Lynch v. Toys "R" Us-Delaware, Inc., No. 4316.

CourtCourt of Appeals of South Carolina
Writing for the CourtHearn
Decision Date27 November 2007
PartiesLuba LYNCH, Respondent/Appellant v. TOYS "R" US-DELAWARE, INC., Appellant/Respondent.
Docket NumberNo. 4316.
654 S.E.2d 541
375 S.C. 604
Luba LYNCH, Respondent/Appellant
v.
TOYS "R" US-DELAWARE, INC., Appellant/Respondent.
No. 4316.
Court of Appeals of South Carolina.
Heard March 7, 2007.
Decided November 27, 2007.

[654 S.E.2d 546]

Joel Collins, Jr. and Christian Stegmaier, both of Columbia, for Appellant/Respondent.

Brooks Roberts Fudenberg, of Charleston and Geoffrey H. Waggoner, of Mt. Pleasant, for Respondent/Appellant.

HEARN, C.J.:


In this cross appeal, Toys "R" Us and Luba Lynch appeal various issues arising from a jury verdict in favor of Lynch. Toys "R" Us argues the circuit court erred by: (1) granting a directed verdict to Lynch rather than to Toys "R" Us on the false imprisonment cause of action; (2) denying its directed verdict/judgment notwithstanding the verdict (JNOV) motion on the causes of action for malicious prosecution, slander, and outrage; (3) denying its motion for a new trial absolute based on juror misconduct and the thirteenth juror doctrine; and (4) denying its motion for a new trial nisi remittitur. Lynch argues the circuit court erred in requiring her to elect a remedy. We affirm in part and reverse in part.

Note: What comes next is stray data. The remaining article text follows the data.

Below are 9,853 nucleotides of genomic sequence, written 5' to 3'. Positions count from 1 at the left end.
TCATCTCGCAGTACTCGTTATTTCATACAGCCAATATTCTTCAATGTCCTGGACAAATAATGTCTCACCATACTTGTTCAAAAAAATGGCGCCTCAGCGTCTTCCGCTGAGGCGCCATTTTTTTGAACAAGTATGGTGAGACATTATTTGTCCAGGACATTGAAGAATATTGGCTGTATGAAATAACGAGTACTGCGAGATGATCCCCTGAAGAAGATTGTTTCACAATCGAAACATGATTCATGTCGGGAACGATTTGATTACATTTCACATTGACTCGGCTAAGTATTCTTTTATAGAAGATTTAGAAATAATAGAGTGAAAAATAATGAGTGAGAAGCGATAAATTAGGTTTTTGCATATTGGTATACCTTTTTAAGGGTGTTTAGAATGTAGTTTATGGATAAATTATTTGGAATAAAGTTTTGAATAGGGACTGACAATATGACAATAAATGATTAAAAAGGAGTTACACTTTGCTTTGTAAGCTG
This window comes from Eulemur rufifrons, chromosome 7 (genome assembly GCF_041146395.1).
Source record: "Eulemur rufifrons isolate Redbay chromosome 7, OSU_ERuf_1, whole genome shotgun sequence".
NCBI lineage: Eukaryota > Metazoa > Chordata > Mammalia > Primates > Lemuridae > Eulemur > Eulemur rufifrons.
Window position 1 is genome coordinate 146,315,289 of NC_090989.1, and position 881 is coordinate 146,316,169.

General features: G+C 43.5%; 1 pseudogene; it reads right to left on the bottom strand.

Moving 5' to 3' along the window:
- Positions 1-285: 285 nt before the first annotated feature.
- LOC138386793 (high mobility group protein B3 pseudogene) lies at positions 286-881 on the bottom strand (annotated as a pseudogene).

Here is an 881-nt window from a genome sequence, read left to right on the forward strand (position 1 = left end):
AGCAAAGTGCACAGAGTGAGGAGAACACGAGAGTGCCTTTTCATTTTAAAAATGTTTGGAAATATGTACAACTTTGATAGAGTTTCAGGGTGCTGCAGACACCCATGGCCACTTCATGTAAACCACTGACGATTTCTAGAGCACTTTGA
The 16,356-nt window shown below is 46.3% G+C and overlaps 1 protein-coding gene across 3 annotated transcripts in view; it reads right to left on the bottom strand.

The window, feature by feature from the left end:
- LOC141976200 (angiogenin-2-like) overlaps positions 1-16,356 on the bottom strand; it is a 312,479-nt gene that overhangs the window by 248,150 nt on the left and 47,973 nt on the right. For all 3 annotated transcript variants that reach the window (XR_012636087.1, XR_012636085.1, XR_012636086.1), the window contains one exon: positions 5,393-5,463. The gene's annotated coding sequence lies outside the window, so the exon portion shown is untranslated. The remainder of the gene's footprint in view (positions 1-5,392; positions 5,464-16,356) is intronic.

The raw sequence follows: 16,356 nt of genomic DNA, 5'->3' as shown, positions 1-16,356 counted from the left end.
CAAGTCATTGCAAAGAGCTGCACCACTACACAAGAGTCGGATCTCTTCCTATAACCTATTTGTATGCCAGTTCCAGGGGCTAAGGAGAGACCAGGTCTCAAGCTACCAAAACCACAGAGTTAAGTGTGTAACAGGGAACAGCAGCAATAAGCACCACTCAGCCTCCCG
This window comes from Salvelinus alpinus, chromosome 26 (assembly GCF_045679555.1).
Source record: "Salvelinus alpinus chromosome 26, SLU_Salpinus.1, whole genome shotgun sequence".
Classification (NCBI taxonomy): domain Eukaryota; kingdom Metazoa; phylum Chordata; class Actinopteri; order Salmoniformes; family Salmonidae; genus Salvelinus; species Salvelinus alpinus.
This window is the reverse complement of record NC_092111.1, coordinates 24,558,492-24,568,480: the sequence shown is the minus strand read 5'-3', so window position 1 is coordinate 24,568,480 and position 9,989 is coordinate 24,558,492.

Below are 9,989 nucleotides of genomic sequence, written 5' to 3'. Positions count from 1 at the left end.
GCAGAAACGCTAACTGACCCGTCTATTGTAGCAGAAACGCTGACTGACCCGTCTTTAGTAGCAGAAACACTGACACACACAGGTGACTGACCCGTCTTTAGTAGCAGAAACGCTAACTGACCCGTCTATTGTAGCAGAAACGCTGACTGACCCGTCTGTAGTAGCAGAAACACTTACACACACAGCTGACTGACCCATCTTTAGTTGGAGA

FACTS

On February 1, 2003, Lynch brought her mother, Tatiana Kotova, to a Babies "R" Us store in North Charleston. Kotova, a Russian National, was vacationing in the United States and this was her first visit to the baby superstore. While shopping, Lynch decided to go to the restroom and handed some baby cookies she had selected to Kotova, who put them in a black canvas tote bag.

A customer witnessed Kotova placing the items in the bag and reported the incident to a store employee. The employee went to the aisle and saw Kotova position a box into her bag, move around some other items, pull out what appeared to be a child's coat from the bag, and then push the coat down on top of the items. The employee called the store manager, Nrurka Galarraga, to inform her that a customer saw "an older lady" putting merchandise inside a bag.1

The manager contacted the North Charleston Police Department and then approached Kotova. Noticing a piece of black garment covering some of the merchandise in the tote bag, the manager asked Kotova if she could search it. Although Kotova did not speak English and could not understand the manager's request, she permitted a search of the bag, wherein the manager discovered the boxes of cookies.